I think the Big Buddy heater is a very important item to add to your inventory. This has helped mine a ton when hunting in the colder weather.

Another important thing I do is make sure the aluminum on the boat is covered with a non slip surface, like the Neopren matts. When a dog with bad hips gets excited and runs to the other end of the boat and slips, that tweaks the hips to the point that he may actually injure himself to the point of being in serious pain and take a few days to overcome it. Use caution.

With these tips, I hope you can have many years of enjoyment with your hunting buddy. I can't imagine being hunting without mine.

I feel your pain buddy. Bad hips suck.
 

·
Registered
Joined
·
413 Posts
Discussion Starter · #12 ·
Bellyup
thanks for the advice. Tuke has a mat that she sits on when we hunt and we hardly ever hunt out of the boat. I do own a mr buddy heater and she loved it on the 5th which is the last time we went hunting. I currently have her on glucosamine and condroitin as well as i beleive its cnm which is a joint supplement for animals. These seem to help you can get the cnm at tsc its for horses but its the same for dogs. you might want to try this for your dog too.
Thanks for all the support guys we'll see how things go.
-Bobby
 

·
Registered
Joined
·
20,131 Posts
[Why would you want to go to MSU to get x-rays?? You already have your answer from your local vet. I feel sorry for your dog.

NB
Second opinion, maybe?

About 11 years ago my "local" vet (that we had been going to for 25 yrs. and he was a duck hunter), called me with some bad news after I took my lab in for hip x-rays. He showed me the x-rays, which I really didn't know exactly what I was looking for. He said my dogs' hips were shot (dysplasia), get him neutered or put him down and get my money back from the breeder.:( Well I decided to send the x rays to OFA to have them do their evalutation,, hips came back "Good". I actually went to the vet's office and called him out on it, as well. He gave me the, "Well,, you know it's not all an exact science, and it's possible to make mistakes,, blah, blah"

I was like, yeah, I realize that but you were ready to put my dog down,, I kinda gave him the riot act and needless to say, I never went back to that vet.
 

·
Registered
Joined
·
5,842 Posts
Second opinion, maybe?
WB,

IF The OP's description of the radiographs is correct, taken along with the classic clinical signs, then HD is very likely present and its only gonna get worse over time.

Your dog's case is the exception, usually its the other way around ie. local vet sez "they look OK" and the OFA radiology experts dont pass the radiographs of the hips.

Sounds like "the breeder" is in denial, maybe?? Or is there a health guarantee on the OPs dog??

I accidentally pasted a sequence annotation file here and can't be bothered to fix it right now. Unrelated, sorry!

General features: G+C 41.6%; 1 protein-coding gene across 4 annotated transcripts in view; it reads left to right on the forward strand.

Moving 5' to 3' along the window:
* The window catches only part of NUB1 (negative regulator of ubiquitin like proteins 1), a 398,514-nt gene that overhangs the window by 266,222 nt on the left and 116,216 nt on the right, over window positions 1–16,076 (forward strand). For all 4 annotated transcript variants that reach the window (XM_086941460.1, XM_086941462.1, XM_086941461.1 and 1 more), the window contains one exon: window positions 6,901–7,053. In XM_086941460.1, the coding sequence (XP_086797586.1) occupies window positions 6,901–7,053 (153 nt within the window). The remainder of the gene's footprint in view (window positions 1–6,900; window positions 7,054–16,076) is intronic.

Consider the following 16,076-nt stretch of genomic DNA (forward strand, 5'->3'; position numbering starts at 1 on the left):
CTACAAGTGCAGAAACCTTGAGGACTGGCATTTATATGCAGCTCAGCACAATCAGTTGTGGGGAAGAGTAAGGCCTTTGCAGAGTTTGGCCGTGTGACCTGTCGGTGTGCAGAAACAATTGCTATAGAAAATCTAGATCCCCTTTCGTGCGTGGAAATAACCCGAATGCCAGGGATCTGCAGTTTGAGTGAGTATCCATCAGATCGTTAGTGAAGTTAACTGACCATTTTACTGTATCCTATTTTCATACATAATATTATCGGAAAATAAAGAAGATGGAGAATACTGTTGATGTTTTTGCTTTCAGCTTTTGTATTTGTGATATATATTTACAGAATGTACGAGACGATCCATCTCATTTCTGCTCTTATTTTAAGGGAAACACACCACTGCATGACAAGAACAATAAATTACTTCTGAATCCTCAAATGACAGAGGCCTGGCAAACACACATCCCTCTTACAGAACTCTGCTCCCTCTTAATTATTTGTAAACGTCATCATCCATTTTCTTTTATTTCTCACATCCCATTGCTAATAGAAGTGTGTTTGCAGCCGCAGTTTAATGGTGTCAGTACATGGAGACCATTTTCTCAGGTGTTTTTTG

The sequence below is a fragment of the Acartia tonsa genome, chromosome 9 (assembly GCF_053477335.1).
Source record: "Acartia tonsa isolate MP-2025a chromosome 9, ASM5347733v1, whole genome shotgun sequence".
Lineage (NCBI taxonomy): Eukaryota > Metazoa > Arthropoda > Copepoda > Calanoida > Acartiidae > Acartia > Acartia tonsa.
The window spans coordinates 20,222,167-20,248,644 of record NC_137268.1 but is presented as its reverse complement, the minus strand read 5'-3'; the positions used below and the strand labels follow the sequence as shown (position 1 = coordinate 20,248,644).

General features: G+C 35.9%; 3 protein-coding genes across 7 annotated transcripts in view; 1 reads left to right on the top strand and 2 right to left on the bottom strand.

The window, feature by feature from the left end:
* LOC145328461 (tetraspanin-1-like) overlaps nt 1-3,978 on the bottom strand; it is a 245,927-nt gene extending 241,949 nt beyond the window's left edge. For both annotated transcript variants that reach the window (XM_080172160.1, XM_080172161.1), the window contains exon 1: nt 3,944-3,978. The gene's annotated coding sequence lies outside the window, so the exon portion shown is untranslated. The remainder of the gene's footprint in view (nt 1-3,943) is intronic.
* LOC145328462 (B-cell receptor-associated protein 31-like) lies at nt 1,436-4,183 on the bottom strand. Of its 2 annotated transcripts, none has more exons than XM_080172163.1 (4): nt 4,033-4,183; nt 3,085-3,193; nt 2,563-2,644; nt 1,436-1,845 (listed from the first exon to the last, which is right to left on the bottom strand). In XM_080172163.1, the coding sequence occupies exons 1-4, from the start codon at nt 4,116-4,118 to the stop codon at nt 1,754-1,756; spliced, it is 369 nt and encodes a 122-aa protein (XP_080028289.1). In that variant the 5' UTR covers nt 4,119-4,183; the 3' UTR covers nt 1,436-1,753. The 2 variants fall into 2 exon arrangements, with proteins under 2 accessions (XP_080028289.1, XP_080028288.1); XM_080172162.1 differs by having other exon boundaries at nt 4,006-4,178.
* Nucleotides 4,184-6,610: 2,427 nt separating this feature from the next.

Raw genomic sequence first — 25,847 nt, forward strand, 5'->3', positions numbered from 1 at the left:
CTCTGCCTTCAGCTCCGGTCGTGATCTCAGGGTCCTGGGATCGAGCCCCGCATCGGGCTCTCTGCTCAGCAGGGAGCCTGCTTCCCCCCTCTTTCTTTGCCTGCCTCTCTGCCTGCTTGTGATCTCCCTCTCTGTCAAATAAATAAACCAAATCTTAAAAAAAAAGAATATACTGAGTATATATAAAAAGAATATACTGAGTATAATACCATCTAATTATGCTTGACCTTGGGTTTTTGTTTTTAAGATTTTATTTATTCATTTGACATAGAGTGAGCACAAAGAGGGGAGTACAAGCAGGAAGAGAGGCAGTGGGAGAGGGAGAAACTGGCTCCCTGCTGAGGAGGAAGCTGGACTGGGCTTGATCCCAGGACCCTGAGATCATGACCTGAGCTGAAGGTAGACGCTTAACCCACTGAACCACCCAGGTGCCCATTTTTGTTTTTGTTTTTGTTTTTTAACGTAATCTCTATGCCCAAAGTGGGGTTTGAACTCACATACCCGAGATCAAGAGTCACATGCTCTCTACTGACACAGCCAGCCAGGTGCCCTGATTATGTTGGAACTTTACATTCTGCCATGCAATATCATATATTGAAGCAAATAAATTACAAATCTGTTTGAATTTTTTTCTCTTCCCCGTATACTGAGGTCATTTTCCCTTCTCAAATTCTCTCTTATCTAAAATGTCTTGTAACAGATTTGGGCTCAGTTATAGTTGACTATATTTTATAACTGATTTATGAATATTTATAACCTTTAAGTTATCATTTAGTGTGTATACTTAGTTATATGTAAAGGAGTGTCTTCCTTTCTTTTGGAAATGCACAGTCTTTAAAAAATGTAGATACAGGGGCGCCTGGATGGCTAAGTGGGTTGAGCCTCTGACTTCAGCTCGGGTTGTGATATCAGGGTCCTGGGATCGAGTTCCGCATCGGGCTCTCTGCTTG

I feel bad for both the dog and the owner. CHD is an entirely preventable hereditary disease. You just need to breed clean dogs!!

NB
 

·
Registered
Joined
·
20,131 Posts
WB,

IF The OP's description of the radiographs is correct, taken along with the classic clinical signs, then HD is very likely present and its only gonna get worse over time.

Your dog's case is the exception, usually its the other way around ie. local vet sez "they look OK" and the OFA radiology experts dont pass the radiographs of the hips.

Sounds like "the breeder" is in denial, maybe?? Or is there a health guarantee on the OPs dog??

I feel bad for both the dog and the owner. CHD is an entirely preventable hereditary disease. You just need to breed clean dogs!!

NB
Agreed.
 

·
Registered
Joined
·
48 Posts
Bobby,
Sorry to hear about this bud, you told me the story the other day. Have you tried talking to the breader at all? Any good news come from it if you did? If it came with a health guarantee I'd hope the breader stuck by it. Keep us informed.

Bobby Sullivan
 

·
Registered
Joined
·
413 Posts
Discussion Starter · #17 ·
well i emailed the breeder today so we'll see what happens from here on out. I wish it was the case with my dog that WHB had with his. THe vet brought out like 4 books to show me the differences. We looked at 2 radiographs of good hips and two with dysplasia. I wish i could get the x-rays and get them put up on here. Honestly i do have a contract with the breeder but i would much rather have a hunting partner and friend for 12 years then my money back. It just tears me up when i watch her try to get up after a day out in the yard playing or in really cold weather. Its pretty sad honestly. she's only a year and a half but she acts like she's 15 when she is trying to get up. The dog has all kinds of drive to hunt and absolutely loves being out in the blind with me and i'd rather hunt with her than anyone else. I'll keep you guys updated on whats going on. Maybe next year i'll be looking for a new pup and having to retire a then two year old dog.:sad:
 
1 - 17 of 17 Posts
Top